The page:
War - History of Warfare

History of Warfare

Before the dawn of civilization, war likely consisted of small-scale raiding. One half of the people found in a Nubian cemetery dating to as early as 12,000 years ago had died of violence. Since the rise of the state some 5,000 years ago, military activity has occurred over much of the globe. The advent of gunpowder and the acceleration of technological advances led to modern warfare. According to Conway W. Henderson, "One source claims 14,500 wars have taken place between 3500 BC and the late 20th century, costing 3.5 billion lives, leaving only 300 years of peace (Beer 1981: 20)."

In War Before Civilization, Lawrence H. Keeley, a professor at the University of Illinois, says that approximately 90–95% of known societies throughout history engaged in at least occasional warfare, and many fought constantly.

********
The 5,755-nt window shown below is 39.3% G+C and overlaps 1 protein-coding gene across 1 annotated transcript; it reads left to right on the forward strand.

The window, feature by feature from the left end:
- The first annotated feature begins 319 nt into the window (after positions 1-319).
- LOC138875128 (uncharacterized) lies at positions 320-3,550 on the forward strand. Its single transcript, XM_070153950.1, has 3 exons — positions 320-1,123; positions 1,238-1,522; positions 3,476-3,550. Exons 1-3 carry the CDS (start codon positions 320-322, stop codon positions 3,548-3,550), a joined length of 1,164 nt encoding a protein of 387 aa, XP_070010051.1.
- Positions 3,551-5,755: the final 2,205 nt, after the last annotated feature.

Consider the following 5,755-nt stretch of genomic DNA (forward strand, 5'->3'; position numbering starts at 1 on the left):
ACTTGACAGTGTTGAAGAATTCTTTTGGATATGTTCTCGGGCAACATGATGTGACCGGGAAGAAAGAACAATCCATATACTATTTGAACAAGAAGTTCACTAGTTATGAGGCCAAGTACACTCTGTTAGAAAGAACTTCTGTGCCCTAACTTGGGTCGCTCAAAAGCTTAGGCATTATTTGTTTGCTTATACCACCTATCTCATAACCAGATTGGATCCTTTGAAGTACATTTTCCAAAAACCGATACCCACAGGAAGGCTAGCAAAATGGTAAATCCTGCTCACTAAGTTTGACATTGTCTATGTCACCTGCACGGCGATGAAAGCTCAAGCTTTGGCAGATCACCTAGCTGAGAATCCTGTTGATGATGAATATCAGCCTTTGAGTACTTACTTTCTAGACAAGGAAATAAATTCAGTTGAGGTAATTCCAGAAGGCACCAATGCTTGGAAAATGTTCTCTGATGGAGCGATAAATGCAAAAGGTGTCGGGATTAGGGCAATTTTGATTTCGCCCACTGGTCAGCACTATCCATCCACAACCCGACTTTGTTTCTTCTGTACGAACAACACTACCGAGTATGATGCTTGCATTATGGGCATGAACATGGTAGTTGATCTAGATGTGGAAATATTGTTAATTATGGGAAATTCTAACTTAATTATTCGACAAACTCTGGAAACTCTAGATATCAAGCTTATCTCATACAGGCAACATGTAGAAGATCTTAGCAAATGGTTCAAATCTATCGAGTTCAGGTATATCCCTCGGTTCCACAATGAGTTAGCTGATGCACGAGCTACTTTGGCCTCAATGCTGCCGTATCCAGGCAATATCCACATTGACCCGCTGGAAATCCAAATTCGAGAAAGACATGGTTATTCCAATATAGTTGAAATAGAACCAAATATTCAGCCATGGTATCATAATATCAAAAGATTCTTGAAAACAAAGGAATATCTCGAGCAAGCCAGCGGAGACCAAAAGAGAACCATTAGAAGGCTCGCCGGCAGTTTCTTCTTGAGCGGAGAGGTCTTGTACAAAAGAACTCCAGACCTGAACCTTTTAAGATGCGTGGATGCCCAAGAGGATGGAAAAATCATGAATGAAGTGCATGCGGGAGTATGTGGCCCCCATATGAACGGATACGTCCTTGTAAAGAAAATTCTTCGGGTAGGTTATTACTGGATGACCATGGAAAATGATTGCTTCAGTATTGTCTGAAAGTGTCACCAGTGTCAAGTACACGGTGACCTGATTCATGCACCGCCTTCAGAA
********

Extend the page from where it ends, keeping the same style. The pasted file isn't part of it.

Keeley explained several styles of primitive combat such as, small raids, large raids, and massacres. All of these forms of warfare were perpetrated by primitive societies. The use of the massacre by pre-state societies can be exhibited by the Dogrib tribes of the subarctic in North America. The Dogrib tribe eventually destroyed the Yellowknife tribe by killing 4 men, 13 women, and 17 children which accounted for 20 percent of the population. This was a devastating blow from which the Yellowknife tribe never recovered. Keeley further explains how small raids are not organized due to the lack of leadership and any formal training. This causes raids to be short and quick with relatively low numerical casualties but may significantly damage a percentage of a population. The deficit of resources also can account for a lack of fortifications and defensive structures in primitive prestate societies. The protection provided by a defensive could not justify the valuable resources used and labor implemented to build it.